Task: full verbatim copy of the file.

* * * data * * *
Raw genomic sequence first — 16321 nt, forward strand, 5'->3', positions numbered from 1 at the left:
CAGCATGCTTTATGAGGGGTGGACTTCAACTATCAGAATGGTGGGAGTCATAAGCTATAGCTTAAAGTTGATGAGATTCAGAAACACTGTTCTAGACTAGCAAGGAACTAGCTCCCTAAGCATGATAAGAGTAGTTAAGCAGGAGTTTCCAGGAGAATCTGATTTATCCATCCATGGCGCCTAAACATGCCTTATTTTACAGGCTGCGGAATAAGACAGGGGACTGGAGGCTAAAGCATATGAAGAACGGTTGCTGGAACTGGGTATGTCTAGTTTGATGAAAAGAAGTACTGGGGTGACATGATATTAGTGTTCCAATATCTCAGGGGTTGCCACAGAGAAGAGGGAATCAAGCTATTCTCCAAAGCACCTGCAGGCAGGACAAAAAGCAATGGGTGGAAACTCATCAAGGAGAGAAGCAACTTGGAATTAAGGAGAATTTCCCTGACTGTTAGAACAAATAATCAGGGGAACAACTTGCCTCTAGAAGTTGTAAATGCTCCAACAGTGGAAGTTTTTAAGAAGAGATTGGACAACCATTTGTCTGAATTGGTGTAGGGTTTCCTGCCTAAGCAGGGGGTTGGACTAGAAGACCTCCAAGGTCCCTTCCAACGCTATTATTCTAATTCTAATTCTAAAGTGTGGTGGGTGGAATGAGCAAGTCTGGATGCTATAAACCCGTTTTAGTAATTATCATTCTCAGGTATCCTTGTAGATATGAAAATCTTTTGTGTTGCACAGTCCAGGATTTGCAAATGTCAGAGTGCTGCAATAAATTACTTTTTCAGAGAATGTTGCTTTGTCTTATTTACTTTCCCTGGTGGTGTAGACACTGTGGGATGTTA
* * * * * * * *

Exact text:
Raw genomic sequence first — 16321 nt, forward strand, 5'->3', positions numbered from 1 at the left:
CAGCATGCTTTATGAGGGGTGGACTTCAACTATCAGAATGGTGGGAGTCATAAGCTATAGCTTAAAGTTGATGAGATTCAGAAACACTGTTCTAGACTAGCAAGGAACTAGCTCCCTAAGCATGATAAGAGTAGTTAAGCAGGAGTTTCCAGGAGAATCTGATTTATCCATCCATGGCGCCTAAACATGCCTTATTTTACAGGCTGCGGAATAAGACAGGGGACTGGAGGCTAAAGCATATGAAGAACGGTTGCTGGAACTGGGTATGTCTAGTTTGATGAAAAGAAGTACTGGGGTGACATGATATTAGTGTTCCAATATCTCAGGGGTTGCCACAGAGAAGAGGGAATCAAGCTATTCTCCAAAGCACCTGCAGGCAGGACAAAAAGCAATGGGTGGAAACTCATCAAGGAGAGAAGCAACTTGGAATTAAGGAGAATTTCCCTGACTGTTAGAACAAATAATCAGGGGAACAACTTGCCTCTAGAAGTTGTAAATGCTCCAACAGTGGAAGTTTTTAAGAAGAGATTGGACAACCATTTGTCTGAATTGGTGTAGGGTTTCCTGCCTAAGCAGGGGGTTGGACTAGAAGACCTCCAAGGTCCCTTCCAACGCTATTATTCTAATTCTAATTCTAAAGTGTGGTGGGTGGAATGAGCAAGTCTGGATGCTATAAACCCGTTTTAGTAATTATCATTCTCAGGTATCCTTGTAGATATGAAAATCTTTTGTGTTGCACAGTCCAGGATTTGCAAATGTCAGAGTGCTGCAATAAATTACTTTTTCAGAGAATGTTGCTTTGTCTTATTTACTTTCCCTGGTGGTGTAGACACTGTGGGATGTTA